As of 15 March 2010, the Mali Electricity Order recognises that a Regulatory Committee may authorise some power producers to enter into power supply contracts directly with consumers (art. 23 of the Mali Electricity Order). Unfortunately, the decree implementing specific rules for direct access to the grid and sale to consumers has not been published yet.

Burkina Faso

Subject to providing prior notification, captive solar power plants are also authorised in Burkina Faso (art. 27 of the Burkina Faso Electricity Law (Loi n˚053-2012/ AN portant réglementation générale du sous-secteur de l’électricité au Burkina Faso)).  Any excess power produced may be sold, provided that the required licence or authorisation is obtained (art. 27 of the Burkina Faso Electricity Law).

Burkina Faso recognises the principle of a transition from a system with a sole state-owned offtaker to a system where power producers would have direct access to the grid and could sell power to consumers directly (art. 29 of the Burkina Faso Electricity Law).  However, as in Mali, the decree implementing that change has not been published to date.

Côte d’Ivoire

Côte d’Ivoire also authorises captive solar power plants, but requires either prior notification or an authorisation depending on the capacity of the plant (art. 8 of the Côte d’Ivoire Electricity Law (Loi n˚2014-132 du 24 mars 2014 portant Code de l’Electricité)).  Any captive solar power plant holding a licence may also be authorised to sell any excess power produced but, again, the decree including the conditions for such sale has not been issued as yet.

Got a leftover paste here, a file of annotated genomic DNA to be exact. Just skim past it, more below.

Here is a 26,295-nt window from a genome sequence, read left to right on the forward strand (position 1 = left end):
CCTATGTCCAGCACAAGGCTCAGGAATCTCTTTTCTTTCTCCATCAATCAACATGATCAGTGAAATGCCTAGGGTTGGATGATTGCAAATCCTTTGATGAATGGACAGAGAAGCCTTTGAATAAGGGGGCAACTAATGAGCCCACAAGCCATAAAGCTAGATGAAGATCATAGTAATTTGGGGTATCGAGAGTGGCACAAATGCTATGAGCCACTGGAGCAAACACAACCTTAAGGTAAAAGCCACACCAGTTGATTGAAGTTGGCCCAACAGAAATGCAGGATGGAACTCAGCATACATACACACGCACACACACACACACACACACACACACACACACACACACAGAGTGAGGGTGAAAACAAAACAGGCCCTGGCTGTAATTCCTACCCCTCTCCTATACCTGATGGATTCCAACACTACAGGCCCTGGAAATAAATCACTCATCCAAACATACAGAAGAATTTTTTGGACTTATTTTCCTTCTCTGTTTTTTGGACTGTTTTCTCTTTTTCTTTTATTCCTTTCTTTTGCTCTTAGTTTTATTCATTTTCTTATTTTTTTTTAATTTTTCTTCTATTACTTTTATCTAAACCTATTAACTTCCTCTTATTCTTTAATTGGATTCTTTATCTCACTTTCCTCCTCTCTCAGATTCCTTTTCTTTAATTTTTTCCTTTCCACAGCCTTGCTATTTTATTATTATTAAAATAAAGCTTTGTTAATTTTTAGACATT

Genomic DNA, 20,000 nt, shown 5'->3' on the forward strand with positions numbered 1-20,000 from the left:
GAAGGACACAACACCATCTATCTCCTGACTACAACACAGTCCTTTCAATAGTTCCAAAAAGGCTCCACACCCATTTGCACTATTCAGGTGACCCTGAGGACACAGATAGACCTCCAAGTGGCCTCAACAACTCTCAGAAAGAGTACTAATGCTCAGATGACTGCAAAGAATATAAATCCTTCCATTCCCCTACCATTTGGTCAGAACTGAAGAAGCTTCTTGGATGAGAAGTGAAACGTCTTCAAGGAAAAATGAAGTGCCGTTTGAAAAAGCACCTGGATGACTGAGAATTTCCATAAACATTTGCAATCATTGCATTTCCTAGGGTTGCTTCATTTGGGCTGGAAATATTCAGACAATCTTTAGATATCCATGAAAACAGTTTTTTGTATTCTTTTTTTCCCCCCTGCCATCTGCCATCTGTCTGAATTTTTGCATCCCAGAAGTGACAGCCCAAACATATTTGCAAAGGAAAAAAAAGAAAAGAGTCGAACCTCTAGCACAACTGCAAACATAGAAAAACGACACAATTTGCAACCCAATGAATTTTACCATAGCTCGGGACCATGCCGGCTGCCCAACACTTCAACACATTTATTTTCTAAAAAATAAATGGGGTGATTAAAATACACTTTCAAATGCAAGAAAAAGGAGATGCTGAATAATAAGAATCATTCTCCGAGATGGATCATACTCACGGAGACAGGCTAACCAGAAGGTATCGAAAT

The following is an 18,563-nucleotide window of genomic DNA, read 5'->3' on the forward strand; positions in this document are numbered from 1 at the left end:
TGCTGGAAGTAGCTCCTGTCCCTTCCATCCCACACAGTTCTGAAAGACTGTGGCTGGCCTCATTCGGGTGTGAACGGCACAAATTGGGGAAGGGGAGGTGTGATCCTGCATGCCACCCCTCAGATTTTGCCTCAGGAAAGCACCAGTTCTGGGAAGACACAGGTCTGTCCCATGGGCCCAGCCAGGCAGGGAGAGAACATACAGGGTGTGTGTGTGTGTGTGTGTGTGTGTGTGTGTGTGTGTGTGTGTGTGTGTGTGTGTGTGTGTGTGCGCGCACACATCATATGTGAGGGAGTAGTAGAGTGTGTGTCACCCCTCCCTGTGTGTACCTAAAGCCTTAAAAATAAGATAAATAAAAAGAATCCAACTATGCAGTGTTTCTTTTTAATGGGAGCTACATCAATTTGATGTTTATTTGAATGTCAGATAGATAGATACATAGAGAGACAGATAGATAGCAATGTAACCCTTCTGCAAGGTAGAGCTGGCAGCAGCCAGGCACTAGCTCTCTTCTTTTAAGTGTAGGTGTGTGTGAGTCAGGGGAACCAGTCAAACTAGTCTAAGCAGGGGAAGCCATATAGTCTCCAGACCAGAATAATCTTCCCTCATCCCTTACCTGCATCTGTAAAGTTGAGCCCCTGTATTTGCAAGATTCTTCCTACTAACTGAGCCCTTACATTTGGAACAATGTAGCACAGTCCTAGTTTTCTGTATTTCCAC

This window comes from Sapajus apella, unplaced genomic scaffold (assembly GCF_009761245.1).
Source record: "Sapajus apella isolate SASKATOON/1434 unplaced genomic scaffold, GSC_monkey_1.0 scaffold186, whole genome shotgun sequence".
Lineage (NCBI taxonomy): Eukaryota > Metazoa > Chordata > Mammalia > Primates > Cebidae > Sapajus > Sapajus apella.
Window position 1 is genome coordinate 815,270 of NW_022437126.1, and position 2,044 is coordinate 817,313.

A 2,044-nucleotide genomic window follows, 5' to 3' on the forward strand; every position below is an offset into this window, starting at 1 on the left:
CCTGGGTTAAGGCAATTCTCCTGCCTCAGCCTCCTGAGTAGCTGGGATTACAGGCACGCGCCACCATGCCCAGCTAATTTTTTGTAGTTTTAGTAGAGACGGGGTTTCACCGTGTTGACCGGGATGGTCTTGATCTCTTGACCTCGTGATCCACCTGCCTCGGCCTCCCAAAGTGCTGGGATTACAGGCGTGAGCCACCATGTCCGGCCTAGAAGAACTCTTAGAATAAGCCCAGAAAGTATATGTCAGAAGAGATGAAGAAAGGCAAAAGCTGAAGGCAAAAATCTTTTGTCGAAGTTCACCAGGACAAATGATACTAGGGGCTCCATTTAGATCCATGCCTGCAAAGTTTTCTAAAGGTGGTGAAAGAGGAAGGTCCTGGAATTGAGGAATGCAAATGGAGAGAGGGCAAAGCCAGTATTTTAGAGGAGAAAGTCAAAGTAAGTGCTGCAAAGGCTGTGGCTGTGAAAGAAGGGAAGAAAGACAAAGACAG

Unlike other West African countries, the Côte d’Ivoire Electricity Law, which is more recent than many others in the region, explicitly authorises the direct sale of power to the State or to consumers, and confirms that the concession agreement between the power producer and the State will set out the terms and conditions of that sale (art. 10 of the Cote d’Ivoire Electricity Law).   However, the decree setting out the framework for power production concession agreements has not been issued by the relevant authorities.

Our view is that whilst there is imperfect legislation in the countries mentioned, it is not impossible to create structures that allow for captive plants to be successfully delivered.  The Trinity team is currently working on a number of these transactions in a number of jurisdictions and is available to discuss prospects in further detail.